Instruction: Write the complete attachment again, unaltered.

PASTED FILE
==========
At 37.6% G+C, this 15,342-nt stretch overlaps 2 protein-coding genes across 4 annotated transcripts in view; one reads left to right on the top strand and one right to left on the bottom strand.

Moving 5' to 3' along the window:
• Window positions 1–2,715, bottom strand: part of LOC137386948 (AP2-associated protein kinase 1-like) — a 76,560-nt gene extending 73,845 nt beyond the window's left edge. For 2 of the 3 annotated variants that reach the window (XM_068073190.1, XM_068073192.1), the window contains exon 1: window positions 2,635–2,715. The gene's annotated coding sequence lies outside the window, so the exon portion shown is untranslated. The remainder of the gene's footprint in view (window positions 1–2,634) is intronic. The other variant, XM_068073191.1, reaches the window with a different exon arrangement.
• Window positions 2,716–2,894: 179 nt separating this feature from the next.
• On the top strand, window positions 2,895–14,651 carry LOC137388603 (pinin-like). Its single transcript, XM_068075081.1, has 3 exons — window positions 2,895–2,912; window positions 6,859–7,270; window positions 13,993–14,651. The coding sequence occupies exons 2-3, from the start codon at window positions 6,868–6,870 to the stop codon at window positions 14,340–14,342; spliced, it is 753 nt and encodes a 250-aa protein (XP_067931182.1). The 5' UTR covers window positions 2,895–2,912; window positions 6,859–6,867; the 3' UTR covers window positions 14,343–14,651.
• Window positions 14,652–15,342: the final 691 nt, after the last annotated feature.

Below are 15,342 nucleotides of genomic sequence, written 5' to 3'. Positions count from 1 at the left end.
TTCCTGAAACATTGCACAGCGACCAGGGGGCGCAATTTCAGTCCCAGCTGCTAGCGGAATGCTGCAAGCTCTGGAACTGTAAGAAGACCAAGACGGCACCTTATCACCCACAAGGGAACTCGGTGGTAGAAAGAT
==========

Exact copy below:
At 37.6% G+C, this 15,342-nt stretch overlaps 2 protein-coding genes across 4 annotated transcripts in view; one reads left to right on the top strand and one right to left on the bottom strand.

Moving 5' to 3' along the window:
• Window positions 1–2,715, bottom strand: part of LOC137386948 (AP2-associated protein kinase 1-like) — a 76,560-nt gene extending 73,845 nt beyond the window's left edge. For 2 of the 3 annotated variants that reach the window (XM_068073190.1, XM_068073192.1), the window contains exon 1: window positions 2,635–2,715. The gene's annotated coding sequence lies outside the window, so the exon portion shown is untranslated. The remainder of the gene's footprint in view (window positions 1–2,634) is intronic. The other variant, XM_068073191.1, reaches the window with a different exon arrangement.
• Window positions 2,716–2,894: 179 nt separating this feature from the next.
• On the top strand, window positions 2,895–14,651 carry LOC137388603 (pinin-like). Its single transcript, XM_068075081.1, has 3 exons — window positions 2,895–2,912; window positions 6,859–7,270; window positions 13,993–14,651. The coding sequence occupies exons 2-3, from the start codon at window positions 6,868–6,870 to the stop codon at window positions 14,340–14,342; spliced, it is 753 nt and encodes a 250-aa protein (XP_067931182.1). The 5' UTR covers window positions 2,895–2,912; window positions 6,859–6,867; the 3' UTR covers window positions 14,343–14,651.
• Window positions 14,652–15,342: the final 691 nt, after the last annotated feature.

Below are 15,342 nucleotides of genomic sequence, written 5' to 3'. Positions count from 1 at the left end.
TTCCTGAAACATTGCACAGCGACCAGGGGGCGCAATTTCAGTCCCAGCTGCTAGCGGAATGCTGCAAGCTCTGGAACTGTAAGAAGACCAAGACGGCACCTTATCACCCACAAGGGAACTCGGTGGTAGAAAGAT